So I felt like finding some great quotes from our founders, unfortunately I could only narrow down to these. There are so many great quotes. As I read these 2 things have stuck out to me one that we can only keep our freedom if we are a virtuous people and two we must teach our children what this means so they can maintain it as well. This reminded me of a scripture: If you keep the commandments ye shall prosper in the land ... Have a great 4th of July and remember how blessed we are and what we need to do to keep us free! I hope you enjoy these quotes:
“"The liberties of our country, the freedoms of our civil Constitution are worth defending at all hazards; it is our duty to defend them against all attacks. We have received them as a fair inheritance from our worthy ancestors. They purchased them for us with toil and danger and expense of treasure and blood. It will bring a mark of everlasting infamy on the present generation – enlightened as it is – if we should suffer them to be wrested from us by violence without a struggle, or to be cheated out of them by the artifices of designing men." -Samuel Adams”
"Of all the dispositions and habits which lead to political prosperity, religion and morality are indispensable supports. In vain would that man claim tribute to patriotism who should labor to subvert these great pillars of human happiness -- these firmest props of the duties of men and citizens. . . . reason and experience both forbid us to expect that national morality can prevail in exclusion of religious principles."
"Human rights can only be assured among a virtuous people. The general government . . . can never be in danger of degenerating into a monarchy, an oligarchy, an aristocracy, or any despotic or oppresive form so long as there is any virtue in the body of the people."
"Only a virtuous people are capable of freedom. As nations become more corrupt and vicious, they have more need of masters."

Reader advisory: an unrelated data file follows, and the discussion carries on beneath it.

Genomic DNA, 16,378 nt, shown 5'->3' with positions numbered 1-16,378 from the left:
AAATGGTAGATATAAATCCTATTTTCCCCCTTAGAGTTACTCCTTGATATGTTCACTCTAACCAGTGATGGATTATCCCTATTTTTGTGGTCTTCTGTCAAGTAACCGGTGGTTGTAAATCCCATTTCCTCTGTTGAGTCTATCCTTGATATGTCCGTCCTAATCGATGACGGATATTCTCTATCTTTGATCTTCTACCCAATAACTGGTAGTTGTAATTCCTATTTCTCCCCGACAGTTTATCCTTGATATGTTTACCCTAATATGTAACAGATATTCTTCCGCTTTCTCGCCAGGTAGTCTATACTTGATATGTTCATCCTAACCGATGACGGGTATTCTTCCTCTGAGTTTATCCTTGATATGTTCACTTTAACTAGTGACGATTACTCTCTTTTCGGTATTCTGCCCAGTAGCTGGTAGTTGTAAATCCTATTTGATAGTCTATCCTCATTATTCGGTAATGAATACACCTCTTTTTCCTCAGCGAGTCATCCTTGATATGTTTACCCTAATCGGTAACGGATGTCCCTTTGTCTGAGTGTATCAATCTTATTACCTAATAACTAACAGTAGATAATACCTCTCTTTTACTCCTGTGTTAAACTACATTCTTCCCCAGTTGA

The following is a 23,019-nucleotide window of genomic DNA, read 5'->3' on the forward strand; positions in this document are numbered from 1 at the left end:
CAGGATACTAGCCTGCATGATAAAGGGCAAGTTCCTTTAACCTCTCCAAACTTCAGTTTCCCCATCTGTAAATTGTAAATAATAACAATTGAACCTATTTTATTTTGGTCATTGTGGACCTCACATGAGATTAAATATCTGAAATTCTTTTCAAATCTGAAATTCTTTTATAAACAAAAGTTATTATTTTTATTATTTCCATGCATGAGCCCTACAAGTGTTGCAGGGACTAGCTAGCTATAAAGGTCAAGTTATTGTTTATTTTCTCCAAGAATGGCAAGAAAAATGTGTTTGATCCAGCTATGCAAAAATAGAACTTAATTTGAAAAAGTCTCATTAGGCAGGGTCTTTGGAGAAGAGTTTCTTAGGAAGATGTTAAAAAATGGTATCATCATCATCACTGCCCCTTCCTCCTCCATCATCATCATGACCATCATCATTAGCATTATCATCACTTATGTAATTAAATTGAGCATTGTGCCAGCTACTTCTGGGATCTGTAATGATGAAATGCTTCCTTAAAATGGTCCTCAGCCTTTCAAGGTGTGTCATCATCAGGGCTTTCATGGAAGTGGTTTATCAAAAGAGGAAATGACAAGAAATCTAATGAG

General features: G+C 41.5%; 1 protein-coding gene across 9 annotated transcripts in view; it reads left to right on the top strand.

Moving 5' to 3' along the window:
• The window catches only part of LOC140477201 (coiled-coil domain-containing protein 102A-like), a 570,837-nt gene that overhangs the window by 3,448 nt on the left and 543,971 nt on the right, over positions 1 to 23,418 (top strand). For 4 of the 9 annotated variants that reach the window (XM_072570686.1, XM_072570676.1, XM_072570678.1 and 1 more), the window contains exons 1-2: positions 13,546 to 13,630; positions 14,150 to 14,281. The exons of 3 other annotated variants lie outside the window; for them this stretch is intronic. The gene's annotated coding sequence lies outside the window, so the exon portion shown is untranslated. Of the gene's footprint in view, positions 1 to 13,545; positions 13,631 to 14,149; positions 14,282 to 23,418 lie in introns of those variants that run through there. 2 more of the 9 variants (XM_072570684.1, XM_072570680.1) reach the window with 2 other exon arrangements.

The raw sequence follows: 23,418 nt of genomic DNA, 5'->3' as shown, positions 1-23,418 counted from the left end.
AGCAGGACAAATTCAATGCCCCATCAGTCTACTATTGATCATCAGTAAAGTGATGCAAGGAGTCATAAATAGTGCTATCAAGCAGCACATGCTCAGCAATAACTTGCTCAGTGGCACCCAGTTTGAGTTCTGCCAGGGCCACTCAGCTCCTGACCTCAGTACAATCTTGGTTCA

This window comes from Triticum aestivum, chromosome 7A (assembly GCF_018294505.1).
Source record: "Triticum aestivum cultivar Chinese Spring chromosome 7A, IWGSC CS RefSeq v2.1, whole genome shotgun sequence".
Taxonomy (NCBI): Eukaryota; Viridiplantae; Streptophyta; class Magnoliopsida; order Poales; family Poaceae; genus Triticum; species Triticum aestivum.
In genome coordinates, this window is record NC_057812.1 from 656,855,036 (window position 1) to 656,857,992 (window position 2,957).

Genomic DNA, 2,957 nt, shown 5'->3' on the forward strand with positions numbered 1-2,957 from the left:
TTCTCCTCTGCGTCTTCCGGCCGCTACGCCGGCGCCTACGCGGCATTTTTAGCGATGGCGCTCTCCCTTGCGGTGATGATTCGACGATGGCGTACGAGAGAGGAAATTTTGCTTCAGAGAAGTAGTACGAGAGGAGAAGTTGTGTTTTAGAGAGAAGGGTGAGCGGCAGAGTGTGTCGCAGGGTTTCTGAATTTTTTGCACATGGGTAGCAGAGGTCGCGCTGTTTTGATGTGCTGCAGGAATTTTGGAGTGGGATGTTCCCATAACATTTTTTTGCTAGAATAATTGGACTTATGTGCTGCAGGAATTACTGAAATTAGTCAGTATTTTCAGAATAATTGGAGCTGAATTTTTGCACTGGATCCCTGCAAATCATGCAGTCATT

"[In a republic, according to Montesquieu in Spirit of the Laws, IV,ch.5,] 'virtue may be defined as the love of the laws and of our country. As such love requires a constant preference of public to private interest, it is the source of all private virtue; for they are nothing more than this very preference itself... Now a government is like everything else: to preserve it we must love it . . . Everything, therefore, depends on establishing this love in a republic; and to inspire it ought to be the principal business of education; but the surest way of instilling it into children is for parents to set them an example.'"
Thomas Jefferson: copied into his Commonplace Book.
"The institution of delegated power implies that there is a portion of virtue and honor among mankind which may be a reasonable foundation of confidence."
"The aim of every political Constitution, is or ought to be first to obtain for rulers men who possess most wisdom to discern, and most virtue to pursue, the common good of society; and in the next place, to take the most effectual precautions for keeping them virtuous whilst they continue to hold their public trust."
". . . Virtue, morality, and religion. This is the armor, my friend, and this alone that renders us invincible. These are the tactics we should study. If we lose these, we are conquered, fallen indeed . . . so long as our manners and principles remain sound, there is no danger."
"Bad men cannot make good citizens. It is when a people forget God that tyrants forge their chains. A vitiated state of morals, a corrupted public conscience, is incompatible with freedom. No free government, or the blessings of liberty, can be preserved to any people but by a firm adherence to justice, moderation, temperance, frugality, and virtue; and by a frequent recurrence to fundamental principles."
"Our Constitution was made only for a moral and religious people. It is wholly inadequate to the government of any other."
"[N]either the wisest constitution nor the wisest laws will secure the liberty and happiness of a people whose manners are universally corrupt. He therefore is the truest friend of the liberty of his country who tries most to promote its virtue, and who, so far as his power and influence extend, will not suffer a man to be chosen onto any office of power and trust who is not a wise and virtuous man."
"No people will tamely surrender their Liberties, nor can any be easily subdued, when knowledge is diffused and Virtue is preserved. On the Contrary, when People are universally ignorant, and debauched in their Manners, they will sink under their own weight without the Aid of foreign Invaders."